It seems a long time since I last posted, although it's not that long since I last baked. The cake tin has been kept filled with goodies using recipes I've already posted (mainly brownies), and I've also had one or two failures which weren't worth mentioning. The failures were mostly part of my quest to produce a gluten and dairy free menu for a meal for 10 at the beginning of next month. I'm tempted to give up on the idea of gluten free baking, but it's a matter of personal honour now that I will produce something edible! What I have given up on is the idea of depriving everyone of good bread just because two guests don't eat wheat, so although most of the meal will be dairy and gluten free, some elements of the meal will be 'normal'.
This recipe from Dan Lepard for Black Pepper Rye Bread caught my eye at the weekend, as a possibility to serve with smoked mackerel paté. I love rye bread, and this loaf promised to be light and moist, with a good kick from the pepper - sounded just right.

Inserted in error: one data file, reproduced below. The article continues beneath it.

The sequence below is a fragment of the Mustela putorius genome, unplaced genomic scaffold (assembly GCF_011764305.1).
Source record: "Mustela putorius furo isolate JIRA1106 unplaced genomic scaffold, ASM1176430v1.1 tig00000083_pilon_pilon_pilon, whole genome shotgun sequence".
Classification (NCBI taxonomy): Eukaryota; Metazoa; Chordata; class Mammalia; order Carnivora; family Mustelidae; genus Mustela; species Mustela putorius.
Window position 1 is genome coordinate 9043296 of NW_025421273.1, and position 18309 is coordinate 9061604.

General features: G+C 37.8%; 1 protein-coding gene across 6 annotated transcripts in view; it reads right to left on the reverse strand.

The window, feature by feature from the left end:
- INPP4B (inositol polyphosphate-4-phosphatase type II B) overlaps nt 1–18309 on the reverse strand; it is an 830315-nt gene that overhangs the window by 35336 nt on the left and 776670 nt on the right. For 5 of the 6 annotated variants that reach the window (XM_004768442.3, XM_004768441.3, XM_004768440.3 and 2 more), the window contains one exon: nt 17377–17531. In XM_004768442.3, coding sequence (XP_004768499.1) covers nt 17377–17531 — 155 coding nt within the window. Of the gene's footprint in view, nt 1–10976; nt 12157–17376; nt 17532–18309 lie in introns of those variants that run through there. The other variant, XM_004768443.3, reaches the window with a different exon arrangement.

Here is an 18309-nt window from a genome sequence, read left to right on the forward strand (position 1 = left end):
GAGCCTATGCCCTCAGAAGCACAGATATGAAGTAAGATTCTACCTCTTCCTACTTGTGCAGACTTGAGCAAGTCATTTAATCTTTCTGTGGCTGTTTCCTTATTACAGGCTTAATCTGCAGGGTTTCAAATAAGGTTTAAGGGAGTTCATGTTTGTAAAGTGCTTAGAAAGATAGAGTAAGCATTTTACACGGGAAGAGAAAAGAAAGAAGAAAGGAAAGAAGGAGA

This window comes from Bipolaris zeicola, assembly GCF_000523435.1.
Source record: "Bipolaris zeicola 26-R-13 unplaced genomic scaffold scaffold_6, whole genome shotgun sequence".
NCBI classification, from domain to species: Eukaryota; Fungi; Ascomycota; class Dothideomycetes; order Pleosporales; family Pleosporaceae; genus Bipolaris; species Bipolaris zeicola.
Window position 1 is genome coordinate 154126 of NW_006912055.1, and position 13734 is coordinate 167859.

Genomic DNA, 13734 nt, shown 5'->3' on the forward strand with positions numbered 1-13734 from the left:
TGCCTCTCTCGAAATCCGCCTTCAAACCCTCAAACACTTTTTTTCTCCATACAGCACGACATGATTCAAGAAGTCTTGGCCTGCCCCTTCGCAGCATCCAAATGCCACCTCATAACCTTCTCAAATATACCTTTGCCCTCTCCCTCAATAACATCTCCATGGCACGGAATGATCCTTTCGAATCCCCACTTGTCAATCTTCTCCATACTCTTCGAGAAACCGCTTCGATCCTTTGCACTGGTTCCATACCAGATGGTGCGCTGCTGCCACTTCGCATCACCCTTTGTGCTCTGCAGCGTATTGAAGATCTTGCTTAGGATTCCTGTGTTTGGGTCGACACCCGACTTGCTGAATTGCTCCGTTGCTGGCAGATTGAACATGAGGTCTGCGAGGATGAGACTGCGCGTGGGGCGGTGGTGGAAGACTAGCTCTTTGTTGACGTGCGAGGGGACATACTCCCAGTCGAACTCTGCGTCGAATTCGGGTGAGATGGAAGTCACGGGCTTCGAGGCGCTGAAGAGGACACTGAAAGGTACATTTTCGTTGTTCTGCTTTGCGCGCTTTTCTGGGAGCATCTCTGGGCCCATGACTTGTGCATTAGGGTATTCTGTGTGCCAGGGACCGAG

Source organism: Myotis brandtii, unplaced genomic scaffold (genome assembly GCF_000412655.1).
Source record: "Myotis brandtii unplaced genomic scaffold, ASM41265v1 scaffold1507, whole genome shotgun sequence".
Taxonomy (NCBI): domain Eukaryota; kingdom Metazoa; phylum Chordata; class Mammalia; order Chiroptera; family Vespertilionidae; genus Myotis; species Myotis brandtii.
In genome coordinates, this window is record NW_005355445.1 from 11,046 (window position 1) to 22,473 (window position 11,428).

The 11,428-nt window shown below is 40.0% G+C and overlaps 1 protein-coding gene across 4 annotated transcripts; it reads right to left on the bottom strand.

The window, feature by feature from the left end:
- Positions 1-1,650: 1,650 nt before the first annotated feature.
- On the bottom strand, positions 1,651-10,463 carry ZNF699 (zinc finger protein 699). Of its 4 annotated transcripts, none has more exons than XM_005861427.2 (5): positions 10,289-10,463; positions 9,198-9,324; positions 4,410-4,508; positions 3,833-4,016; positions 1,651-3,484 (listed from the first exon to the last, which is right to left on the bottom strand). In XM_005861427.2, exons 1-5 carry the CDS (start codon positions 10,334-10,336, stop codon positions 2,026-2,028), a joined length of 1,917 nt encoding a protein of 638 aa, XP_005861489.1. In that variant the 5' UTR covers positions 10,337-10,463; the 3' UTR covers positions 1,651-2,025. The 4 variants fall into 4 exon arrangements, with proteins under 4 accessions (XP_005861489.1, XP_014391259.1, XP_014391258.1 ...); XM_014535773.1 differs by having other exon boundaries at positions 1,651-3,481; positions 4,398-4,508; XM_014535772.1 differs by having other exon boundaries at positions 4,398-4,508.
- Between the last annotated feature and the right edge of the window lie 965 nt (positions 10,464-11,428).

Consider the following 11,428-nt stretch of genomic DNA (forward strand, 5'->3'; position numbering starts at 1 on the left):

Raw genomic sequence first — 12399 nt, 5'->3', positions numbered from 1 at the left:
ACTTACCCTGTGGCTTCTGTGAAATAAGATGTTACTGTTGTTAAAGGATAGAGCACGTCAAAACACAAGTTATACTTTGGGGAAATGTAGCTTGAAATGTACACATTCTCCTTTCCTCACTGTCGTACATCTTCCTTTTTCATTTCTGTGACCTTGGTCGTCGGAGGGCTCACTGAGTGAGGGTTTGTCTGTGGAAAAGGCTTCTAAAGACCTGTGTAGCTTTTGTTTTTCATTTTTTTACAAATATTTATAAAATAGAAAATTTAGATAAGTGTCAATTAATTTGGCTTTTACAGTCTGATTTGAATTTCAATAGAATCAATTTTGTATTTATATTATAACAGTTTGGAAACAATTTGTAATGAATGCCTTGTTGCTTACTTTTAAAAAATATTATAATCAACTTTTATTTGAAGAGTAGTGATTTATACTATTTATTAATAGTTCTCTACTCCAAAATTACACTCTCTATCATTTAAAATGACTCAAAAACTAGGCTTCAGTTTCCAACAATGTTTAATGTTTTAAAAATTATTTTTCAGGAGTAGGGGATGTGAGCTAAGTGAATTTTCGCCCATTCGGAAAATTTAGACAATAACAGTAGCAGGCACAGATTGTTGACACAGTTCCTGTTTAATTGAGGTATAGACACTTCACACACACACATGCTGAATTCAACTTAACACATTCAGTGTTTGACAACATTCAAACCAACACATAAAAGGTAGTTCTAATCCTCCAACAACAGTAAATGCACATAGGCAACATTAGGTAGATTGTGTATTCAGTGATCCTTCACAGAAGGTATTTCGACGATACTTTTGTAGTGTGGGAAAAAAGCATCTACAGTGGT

My first attempt was a disaster in terms of texture - it was dry, heavy and hardly rose at all - but I wasn't sure whether it was my technique or whether my dried yeast had died in storage. The flavour, however, was wonderful, just what I needed to fire up the tastebuds at the start of the meal, so I didn't want to give up on the recipe. As ever, Dan was very helpful on his website, suggesting where I might be going wrong, and he even baked the recipe again, and published a set of photographs for future guidance.
The second attempt, pictured above, was much better; the loaf was lighter, moister and rose well. I didn't have any poppy or sesame seeds to top the loaf with, so just gave it an egg wash and a light sprinkle of caraway seeds, which was what I'd used in the loaf with the black pepper. I took Dan's advice to cook the rye and spice mix less, and also took the precaution of buying new yeast, but now it's frustrating not to know if it was the yeast or the change in technique which made the difference. I know that you shouldn't really change two things at the same time if you're trying to get to the root of a problem, but I didn't want another failure.